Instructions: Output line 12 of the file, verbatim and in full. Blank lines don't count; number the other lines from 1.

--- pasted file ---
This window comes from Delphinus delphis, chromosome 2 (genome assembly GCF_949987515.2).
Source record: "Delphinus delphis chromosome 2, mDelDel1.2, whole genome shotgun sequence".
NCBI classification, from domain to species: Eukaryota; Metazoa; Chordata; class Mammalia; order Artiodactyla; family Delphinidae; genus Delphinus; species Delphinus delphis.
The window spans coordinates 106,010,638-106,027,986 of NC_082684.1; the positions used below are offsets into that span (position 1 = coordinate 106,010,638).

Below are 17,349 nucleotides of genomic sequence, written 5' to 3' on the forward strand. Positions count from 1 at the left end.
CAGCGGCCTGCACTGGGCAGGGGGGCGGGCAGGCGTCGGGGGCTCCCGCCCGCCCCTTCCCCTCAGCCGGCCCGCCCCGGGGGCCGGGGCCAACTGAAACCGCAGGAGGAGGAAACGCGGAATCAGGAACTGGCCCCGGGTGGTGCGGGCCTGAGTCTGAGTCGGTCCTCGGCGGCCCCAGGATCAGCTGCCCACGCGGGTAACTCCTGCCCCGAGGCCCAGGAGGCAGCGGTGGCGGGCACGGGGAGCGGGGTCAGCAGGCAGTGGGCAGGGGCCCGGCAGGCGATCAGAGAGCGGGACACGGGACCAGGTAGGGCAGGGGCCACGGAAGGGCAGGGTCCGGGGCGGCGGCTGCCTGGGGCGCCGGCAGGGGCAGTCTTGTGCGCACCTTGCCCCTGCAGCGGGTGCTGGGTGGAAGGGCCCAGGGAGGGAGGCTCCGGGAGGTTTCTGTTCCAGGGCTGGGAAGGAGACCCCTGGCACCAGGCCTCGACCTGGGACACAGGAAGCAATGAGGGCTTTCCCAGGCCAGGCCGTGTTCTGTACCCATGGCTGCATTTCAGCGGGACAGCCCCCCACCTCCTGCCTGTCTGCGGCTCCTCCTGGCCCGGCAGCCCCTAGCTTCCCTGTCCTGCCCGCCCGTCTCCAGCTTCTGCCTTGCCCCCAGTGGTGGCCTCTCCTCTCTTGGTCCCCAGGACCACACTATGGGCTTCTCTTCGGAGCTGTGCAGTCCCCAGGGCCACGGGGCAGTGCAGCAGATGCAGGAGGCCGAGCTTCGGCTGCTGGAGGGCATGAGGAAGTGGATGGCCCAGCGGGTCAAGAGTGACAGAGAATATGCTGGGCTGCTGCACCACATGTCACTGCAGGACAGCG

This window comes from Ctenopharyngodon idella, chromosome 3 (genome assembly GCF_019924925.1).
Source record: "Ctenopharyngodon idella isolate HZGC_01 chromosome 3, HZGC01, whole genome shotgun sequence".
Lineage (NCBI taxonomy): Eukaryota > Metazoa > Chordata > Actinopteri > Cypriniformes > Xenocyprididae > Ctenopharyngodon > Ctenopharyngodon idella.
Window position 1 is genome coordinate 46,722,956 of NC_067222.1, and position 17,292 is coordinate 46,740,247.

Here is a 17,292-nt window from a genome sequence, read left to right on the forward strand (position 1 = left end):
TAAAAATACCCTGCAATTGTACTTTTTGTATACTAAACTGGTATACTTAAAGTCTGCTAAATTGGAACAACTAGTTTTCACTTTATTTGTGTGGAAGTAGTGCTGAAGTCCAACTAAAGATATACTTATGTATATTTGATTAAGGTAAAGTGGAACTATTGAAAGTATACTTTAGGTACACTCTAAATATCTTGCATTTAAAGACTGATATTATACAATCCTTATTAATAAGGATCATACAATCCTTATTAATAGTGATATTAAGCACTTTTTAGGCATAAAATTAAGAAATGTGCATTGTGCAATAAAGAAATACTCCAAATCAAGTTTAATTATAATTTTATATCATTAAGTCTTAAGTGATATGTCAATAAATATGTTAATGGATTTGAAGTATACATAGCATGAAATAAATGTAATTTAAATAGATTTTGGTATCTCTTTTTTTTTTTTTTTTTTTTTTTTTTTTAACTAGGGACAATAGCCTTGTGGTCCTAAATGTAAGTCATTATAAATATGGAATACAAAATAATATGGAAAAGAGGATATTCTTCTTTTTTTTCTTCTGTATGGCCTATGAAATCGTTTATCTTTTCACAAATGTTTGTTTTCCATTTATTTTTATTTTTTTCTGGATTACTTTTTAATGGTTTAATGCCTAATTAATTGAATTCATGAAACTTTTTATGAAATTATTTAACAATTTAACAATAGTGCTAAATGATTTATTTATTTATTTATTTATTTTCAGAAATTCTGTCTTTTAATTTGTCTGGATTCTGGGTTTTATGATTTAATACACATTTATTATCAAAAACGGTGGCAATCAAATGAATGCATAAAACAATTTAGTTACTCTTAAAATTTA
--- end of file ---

TAAAAATACCCTGCAATTGTACTTTTTGTATACTAAACTGGTATACTTAAAGTCTGCTAAATTGGAACAACTAGTTTTCACTTTATTTGTGTGGAAGTAGTGCTGAAGTCCAACTAAAGATATACTTATGTATATTTGATTAAGGTAAAGTGGAACTATTGAAAGTATACTTTAGGTACACTCTAAATATCTTGCATTTAAAGACTGATATTATACAATCCTTATTAATAAGGATCATACAATCCTTATTAATAGTGATATTAAGCACTTTTTAGGCATAAAATTAAGAAATGTGCATTGTGCAATAAAGAAATACTCCAAATCAAGTTTAATTATAATTTTATATCATTAAGTCTTAAGTGATATGTCAATAAATATGTTAATGGATTTGAAGTATACATAGCATGAAATAAATGTAATTTAAATAGATTTTGGTATCTCTTTTTTTTTTTTTTTTTTTTTTTTTTTTAACTAGGGACAATAGCCTTGTGGTCCTAAATGTAAGTCATTATAAATATGGAATACAAAATAATATGGAAAAGAGGATATTCTTCTTTTTTTTCTTCTGTATGGCCTATGAAATCGTTTATCTTTTCACAAATGTTTGTTTTCCATTTATTTTTATTTTTTTCTGGATTACTTTTTAATGGTTTAATGCCTAATTAATTGAATTCATGAAACTTTTTATGAAATTATTTAACAATTTAACAATAGTGCTAAATGATTTATTTATTTATTTATTTATTTTCAGAAATTCTGTCTTTTAATTTGTCTGGATTCTGGGTTTTATGATTTAATACACATTTATTATCAAAAACGGTGGCAATCAAATGAATGCATAAAACAATTTAGTTACTCTTAAAATTTA